As of this writing, the fate of the Department of Labor’s fiduciary rule is anybody’s guess. Giant financial services companies are paying their Washington lobbyists generous sums to expunge the rule even as these same firms have also spent millions attempting to comply with it.

Hedging one’s bet may make sense from Wall Street giants’ strategic perspective. After all, these companies have a fiduciary obligation to their shareholders that, until recently, our legal system offered a lot more clarity about than their responsibility to customers.

But the horse is out of the barn and the market has voted. It appears that Merrill Lynch, LPL Financial and Morgan Stanley, to name a few, plan to move ahead and comply with tenets of the rule regardless of how things play out in Washington. Many of the larger independent brokerages indicate they are positioned to follow suit.

After watching independent fiduciary RIAs gain market share for two decades, one might think these firms would deem it in their interest to embrace a business model that clients are favoring. To some extent they are, as the advisory part of their revenue continues to outpace the commission side.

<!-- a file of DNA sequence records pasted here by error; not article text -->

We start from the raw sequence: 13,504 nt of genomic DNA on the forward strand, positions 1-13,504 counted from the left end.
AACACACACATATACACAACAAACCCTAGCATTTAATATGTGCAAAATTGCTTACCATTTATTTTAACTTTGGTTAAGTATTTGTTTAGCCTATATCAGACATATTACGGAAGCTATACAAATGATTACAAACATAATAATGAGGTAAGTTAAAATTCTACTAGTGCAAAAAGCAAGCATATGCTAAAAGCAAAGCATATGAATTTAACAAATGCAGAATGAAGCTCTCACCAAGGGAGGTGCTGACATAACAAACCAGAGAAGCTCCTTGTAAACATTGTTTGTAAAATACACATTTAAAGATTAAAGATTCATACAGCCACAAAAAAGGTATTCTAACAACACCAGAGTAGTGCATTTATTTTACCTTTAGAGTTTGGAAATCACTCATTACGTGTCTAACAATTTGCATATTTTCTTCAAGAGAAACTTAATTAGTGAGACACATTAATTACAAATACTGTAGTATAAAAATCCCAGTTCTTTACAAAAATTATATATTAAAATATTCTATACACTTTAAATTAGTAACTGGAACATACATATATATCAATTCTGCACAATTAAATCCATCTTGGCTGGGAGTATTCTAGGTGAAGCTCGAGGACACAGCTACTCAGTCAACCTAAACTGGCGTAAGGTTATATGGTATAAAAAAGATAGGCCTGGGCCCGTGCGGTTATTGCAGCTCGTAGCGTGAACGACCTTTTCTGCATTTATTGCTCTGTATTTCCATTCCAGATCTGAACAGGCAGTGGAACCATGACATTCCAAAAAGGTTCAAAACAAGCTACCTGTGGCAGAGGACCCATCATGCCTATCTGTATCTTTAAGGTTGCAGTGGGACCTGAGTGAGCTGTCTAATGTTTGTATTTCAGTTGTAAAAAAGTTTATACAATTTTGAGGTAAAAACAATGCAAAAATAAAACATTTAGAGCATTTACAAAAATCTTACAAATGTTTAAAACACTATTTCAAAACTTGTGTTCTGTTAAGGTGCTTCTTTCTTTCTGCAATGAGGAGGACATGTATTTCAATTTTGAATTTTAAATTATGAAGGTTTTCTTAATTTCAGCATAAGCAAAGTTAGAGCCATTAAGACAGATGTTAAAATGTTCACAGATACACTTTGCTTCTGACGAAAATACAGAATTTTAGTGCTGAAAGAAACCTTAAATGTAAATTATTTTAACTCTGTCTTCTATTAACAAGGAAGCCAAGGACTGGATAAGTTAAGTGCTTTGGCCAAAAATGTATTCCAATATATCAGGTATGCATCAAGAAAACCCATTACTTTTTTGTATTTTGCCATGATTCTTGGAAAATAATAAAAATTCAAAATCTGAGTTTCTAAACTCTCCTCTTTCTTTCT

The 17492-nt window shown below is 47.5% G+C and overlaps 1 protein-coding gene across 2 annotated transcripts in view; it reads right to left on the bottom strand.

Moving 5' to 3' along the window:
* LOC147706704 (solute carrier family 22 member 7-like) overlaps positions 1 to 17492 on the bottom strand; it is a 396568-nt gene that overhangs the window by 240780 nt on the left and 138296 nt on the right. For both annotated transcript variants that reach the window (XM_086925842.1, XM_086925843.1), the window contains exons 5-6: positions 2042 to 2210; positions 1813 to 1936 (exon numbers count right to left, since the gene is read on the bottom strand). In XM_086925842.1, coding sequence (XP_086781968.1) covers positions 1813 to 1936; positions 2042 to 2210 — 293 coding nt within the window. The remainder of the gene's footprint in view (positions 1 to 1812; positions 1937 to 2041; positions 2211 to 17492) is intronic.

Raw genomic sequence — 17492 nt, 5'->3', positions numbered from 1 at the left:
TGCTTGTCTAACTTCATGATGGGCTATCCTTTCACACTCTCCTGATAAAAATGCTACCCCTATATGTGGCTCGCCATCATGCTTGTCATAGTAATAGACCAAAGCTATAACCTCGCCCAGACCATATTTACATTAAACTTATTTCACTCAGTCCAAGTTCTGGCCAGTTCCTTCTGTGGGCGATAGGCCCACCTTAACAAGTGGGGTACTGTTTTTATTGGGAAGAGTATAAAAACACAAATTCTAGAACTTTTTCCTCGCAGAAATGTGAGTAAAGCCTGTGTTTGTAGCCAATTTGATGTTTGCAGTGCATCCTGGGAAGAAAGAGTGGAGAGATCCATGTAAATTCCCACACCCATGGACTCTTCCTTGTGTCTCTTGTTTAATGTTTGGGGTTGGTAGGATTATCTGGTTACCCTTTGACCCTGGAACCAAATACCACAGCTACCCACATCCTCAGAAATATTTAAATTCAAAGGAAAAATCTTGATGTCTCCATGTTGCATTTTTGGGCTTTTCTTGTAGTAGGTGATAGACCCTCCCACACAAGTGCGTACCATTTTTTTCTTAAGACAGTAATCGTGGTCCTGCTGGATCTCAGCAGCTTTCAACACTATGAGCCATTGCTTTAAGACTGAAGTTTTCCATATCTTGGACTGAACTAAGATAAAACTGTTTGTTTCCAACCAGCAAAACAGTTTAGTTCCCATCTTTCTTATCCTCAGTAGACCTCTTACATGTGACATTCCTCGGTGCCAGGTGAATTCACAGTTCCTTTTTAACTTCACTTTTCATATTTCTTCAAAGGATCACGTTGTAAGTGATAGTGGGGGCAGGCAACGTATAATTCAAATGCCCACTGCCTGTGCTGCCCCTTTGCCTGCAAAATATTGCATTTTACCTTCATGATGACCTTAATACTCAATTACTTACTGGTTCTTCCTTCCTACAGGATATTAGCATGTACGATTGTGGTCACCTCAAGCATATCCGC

But the biggest question that remains unanswered during the entire process is why the Securities and Exchange Commission allowed the DOL to steal its proper jurisdiction for the last seven years. Some critics of the DOL rule say they would prefer a uniform standard promulgated by one regulator to develop and enforce the rule and believe the SEC already had the standing to regulate investment advice. It is also much more familiar with the issues involved.

Investors continue to vote with their dollars and they are becoming increasingly well-informed. They may not be able to offer a succinct definition of fiduciary but search traffic shows they are flocking to websites to learn about it.

It would be nice to be confident that the SEC would step forward and devise a standard that required advisors to place clients’ interest first together with a set of concrete principles that spelled out defining what crossed the line and what didn’t. The DOL rule failed to do so, leaving it up to the courts and the plaintiff’s bar to determine whether disputes were legitimate. That may yet prove to be the department’s undoing. But the recalcitrance of the SEC during the last seven years doesn’t offer much reason to expect them to assume their appropriate role.

Evan Simonoff
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